The Chinese first came to Sarawak as traders and explorers in the 6th Century. Today, they make up 29% of the population of Sarawak and comprise of communities built from the economic migrants of the 19th and 20th centuries. The first Chinese migrants worked as labourers in the gold mines at Bau or on plantations. Through their clan associations, business acumen and work ethnic, the Chinese organised themselves economically and rapidly dominated commerce. Today, the Chinese are amongst Sarawak’s most prosperous ethnic groups. The Sarawak Chinese maintain their ethnic heritage and culture and celebrate all the major cultural festivals, most notably Chinese New Year and the Hungry Ghost Festival. The Sarawak Chinese are predominantly Buddhists and Christians.

The Iban

The Iban form the largest percentage of Sarawak’s population, making up some 30%. Reputed to be the most formidable headhunters on the island of Borneo, the Ibans of today are a generous, hospitable and peaceful people. Because of their history as pirates and fishermen, they were conventionally referred to as the “Sea Dayaks”. The early Iban settlers migrated from Kalimantan (the Indonesian part of Borneo south of Sarawak) and set up home in the many river valleys. The Ibans dwell in longhouses, a stilted structure compromising many rooms housing a whole community of families.

The Ibans are renowned for their Pua Kumbu (traditional Iban weavings), silver craftings, wooden carvings, beadwork, and high-quality rattan baskets and mats.  The Ibans were also famous for their tuak (rice wine) which is served during big celebrations and festive occasions. Today, the majority of Ibans practice Christianity.  However, like most other ethnic groups in Sarawak, they still hold strong to their many traditional rituals and beliefs.  Sarawak is unique to colourful festivals such as the Gawai Dayak (harvest festival), Gawai Kenyalang (hornbill festival), and Gawai Antu (festival of the dead).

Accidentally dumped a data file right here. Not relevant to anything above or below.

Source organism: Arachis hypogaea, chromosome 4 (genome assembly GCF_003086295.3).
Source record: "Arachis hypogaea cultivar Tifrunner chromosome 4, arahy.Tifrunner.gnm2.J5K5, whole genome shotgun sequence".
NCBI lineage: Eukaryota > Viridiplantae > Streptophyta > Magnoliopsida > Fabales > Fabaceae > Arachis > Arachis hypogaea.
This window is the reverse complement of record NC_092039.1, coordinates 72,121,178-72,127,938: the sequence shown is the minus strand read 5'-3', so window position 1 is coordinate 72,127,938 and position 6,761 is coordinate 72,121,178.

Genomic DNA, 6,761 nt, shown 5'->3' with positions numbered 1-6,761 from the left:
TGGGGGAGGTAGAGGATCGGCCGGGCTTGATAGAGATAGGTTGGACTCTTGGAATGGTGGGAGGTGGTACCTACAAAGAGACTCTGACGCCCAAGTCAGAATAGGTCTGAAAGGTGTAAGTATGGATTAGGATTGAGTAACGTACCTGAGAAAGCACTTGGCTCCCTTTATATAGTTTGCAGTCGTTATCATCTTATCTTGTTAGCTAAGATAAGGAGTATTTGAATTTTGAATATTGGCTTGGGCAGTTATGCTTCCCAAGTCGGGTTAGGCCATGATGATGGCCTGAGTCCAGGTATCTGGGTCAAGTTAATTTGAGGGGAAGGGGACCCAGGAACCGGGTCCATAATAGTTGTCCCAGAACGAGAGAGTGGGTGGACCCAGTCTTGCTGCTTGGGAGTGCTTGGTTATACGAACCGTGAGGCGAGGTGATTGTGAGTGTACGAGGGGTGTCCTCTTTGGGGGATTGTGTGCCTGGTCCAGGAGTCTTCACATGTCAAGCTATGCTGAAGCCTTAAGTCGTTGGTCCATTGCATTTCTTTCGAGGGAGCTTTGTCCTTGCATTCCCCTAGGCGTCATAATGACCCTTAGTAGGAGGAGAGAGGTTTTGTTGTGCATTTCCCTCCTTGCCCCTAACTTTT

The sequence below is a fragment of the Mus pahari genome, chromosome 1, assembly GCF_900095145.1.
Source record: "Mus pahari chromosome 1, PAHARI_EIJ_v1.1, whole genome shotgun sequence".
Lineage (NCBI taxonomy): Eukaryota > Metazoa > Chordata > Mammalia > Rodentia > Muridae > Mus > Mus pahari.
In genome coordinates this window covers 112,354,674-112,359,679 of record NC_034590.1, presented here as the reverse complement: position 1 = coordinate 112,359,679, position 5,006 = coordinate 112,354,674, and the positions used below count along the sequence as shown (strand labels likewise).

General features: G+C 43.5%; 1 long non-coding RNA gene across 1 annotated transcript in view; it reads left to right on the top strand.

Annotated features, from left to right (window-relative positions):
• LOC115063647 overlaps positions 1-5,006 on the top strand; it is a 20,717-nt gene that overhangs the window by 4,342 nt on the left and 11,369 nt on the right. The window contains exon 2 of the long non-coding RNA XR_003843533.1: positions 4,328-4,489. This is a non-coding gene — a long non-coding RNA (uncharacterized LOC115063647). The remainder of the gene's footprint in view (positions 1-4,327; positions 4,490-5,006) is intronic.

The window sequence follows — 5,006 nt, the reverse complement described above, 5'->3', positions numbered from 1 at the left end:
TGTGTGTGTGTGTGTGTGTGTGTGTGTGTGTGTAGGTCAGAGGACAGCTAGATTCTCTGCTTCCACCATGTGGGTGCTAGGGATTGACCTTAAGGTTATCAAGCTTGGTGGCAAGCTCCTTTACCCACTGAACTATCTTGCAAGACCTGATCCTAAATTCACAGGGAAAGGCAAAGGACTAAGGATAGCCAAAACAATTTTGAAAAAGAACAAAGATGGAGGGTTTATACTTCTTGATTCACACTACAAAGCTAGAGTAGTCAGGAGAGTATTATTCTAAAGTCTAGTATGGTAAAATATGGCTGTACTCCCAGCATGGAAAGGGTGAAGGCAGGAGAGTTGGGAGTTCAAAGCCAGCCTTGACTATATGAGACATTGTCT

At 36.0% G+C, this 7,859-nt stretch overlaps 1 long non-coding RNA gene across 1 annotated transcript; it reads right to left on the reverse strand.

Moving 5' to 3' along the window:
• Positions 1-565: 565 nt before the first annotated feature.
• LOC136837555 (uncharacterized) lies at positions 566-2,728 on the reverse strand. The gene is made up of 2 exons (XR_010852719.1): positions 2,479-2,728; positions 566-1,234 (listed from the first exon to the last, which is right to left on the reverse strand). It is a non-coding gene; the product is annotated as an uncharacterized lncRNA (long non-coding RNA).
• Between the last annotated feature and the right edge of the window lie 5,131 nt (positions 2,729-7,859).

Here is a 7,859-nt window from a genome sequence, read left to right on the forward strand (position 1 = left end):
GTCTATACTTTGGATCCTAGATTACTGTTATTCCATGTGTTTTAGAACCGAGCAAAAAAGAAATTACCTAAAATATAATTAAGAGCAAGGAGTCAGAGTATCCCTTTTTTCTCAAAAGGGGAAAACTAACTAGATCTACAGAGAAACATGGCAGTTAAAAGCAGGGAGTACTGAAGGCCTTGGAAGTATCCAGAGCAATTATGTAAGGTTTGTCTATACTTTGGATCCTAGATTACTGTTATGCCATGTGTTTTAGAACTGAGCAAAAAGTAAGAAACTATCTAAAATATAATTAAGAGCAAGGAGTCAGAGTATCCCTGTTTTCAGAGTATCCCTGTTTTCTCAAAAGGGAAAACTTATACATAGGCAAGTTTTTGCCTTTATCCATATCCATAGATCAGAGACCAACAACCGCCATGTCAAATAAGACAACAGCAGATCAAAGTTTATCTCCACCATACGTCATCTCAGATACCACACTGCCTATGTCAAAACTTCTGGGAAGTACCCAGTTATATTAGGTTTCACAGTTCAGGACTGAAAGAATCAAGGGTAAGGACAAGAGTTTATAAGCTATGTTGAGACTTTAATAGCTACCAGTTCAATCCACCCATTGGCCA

The Bidayuhs

Originally from West Kalimantan, the Bidayuhs are now most numerous in the hill country of Bau and Serian, within an hour’s drive from Kuching.  Historically, as other tribes were migrating into Sarawak and forming settlements, the meek-natured Bidayuhs retreated further inland, hence earning them the name of “Land Dayaks”.  The traditional Bidayuh abode is the “baruk”, a roundhouse that rises about 1.5 metres off the ground. The Bidayuhs speak a number of different but related dialects.  Whilst some of them still practice traditional religions, most modern-day Bidayuhs have adopted the Christian faith.